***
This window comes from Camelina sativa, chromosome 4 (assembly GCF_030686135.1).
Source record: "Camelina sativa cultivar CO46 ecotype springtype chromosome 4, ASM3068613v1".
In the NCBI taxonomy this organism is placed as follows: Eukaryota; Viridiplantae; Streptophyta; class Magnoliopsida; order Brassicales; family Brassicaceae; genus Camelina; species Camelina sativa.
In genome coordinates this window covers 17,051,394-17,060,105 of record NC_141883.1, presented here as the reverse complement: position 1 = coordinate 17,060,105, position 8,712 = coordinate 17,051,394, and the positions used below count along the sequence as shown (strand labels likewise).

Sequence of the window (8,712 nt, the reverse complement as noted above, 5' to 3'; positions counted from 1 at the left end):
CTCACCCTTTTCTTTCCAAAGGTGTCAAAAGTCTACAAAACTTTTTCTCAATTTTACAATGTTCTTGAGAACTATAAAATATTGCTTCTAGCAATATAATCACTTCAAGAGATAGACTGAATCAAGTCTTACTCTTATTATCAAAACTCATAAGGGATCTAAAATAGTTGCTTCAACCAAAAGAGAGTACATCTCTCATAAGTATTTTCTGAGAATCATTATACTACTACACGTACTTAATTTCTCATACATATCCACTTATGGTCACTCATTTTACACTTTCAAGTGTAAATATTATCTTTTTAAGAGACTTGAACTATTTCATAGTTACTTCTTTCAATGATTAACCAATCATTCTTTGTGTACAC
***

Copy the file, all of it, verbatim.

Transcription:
This window comes from Camelina sativa, chromosome 4 (assembly GCF_030686135.1).
Source record: "Camelina sativa cultivar CO46 ecotype springtype chromosome 4, ASM3068613v1".
In the NCBI taxonomy this organism is placed as follows: Eukaryota; Viridiplantae; Streptophyta; class Magnoliopsida; order Brassicales; family Brassicaceae; genus Camelina; species Camelina sativa.
In genome coordinates this window covers 17,051,394-17,060,105 of record NC_141883.1, presented here as the reverse complement: position 1 = coordinate 17,060,105, position 8,712 = coordinate 17,051,394, and the positions used below count along the sequence as shown (strand labels likewise).

Sequence of the window (8,712 nt, the reverse complement as noted above, 5' to 3'; positions counted from 1 at the left end):
CTCACCCTTTTCTTTCCAAAGGTGTCAAAAGTCTACAAAACTTTTTCTCAATTTTACAATGTTCTTGAGAACTATAAAATATTGCTTCTAGCAATATAATCACTTCAAGAGATAGACTGAATCAAGTCTTACTCTTATTATCAAAACTCATAAGGGATCTAAAATAGTTGCTTCAACCAAAAGAGAGTACATCTCTCATAAGTATTTTCTGAGAATCATTATACTACTACACGTACTTAATTTCTCATACATATCCACTTATGGTCACTCATTTTACACTTTCAAGTGTAAATATTATCTTTTTAAGAGACTTGAACTATTTCATAGTTACTTCTTTCAATGATTAACCAATCATTCTTTGTGTACAC